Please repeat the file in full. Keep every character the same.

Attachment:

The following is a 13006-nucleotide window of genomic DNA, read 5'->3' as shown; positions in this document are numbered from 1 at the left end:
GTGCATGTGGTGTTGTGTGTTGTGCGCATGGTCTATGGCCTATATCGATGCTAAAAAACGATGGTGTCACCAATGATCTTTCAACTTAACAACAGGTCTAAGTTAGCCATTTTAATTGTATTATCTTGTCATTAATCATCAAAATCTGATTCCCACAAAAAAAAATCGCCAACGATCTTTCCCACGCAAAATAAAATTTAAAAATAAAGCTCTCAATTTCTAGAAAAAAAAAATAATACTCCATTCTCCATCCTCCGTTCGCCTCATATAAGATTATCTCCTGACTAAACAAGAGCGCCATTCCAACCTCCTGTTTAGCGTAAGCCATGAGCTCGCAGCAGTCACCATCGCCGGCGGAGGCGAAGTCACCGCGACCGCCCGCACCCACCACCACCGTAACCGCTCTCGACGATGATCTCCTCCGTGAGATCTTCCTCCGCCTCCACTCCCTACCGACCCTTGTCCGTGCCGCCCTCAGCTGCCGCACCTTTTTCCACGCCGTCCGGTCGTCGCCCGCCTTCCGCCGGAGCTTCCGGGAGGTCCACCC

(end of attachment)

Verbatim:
The following is a 13006-nucleotide window of genomic DNA, read 5'->3' as shown; positions in this document are numbered from 1 at the left end:
GTGCATGTGGTGTTGTGTGTTGTGCGCATGGTCTATGGCCTATATCGATGCTAAAAAACGATGGTGTCACCAATGATCTTTCAACTTAACAACAGGTCTAAGTTAGCCATTTTAATTGTATTATCTTGTCATTAATCATCAAAATCTGATTCCCACAAAAAAAAATCGCCAACGATCTTTCCCACGCAAAATAAAATTTAAAAATAAAGCTCTCAATTTCTAGAAAAAAAAAATAATACTCCATTCTCCATCCTCCGTTCGCCTCATATAAGATTATCTCCTGACTAAACAAGAGCGCCATTCCAACCTCCTGTTTAGCGTAAGCCATGAGCTCGCAGCAGTCACCATCGCCGGCGGAGGCGAAGTCACCGCGACCGCCCGCACCCACCACCACCGTAACCGCTCTCGACGATGATCTCCTCCGTGAGATCTTCCTCCGCCTCCACTCCCTACCGACCCTTGTCCGTGCCGCCCTCAGCTGCCGCACCTTTTTCCACGCCGTCCGGTCGTCGCCCGCCTTCCGCCGGAGCTTCCGGGAGGTCCACCC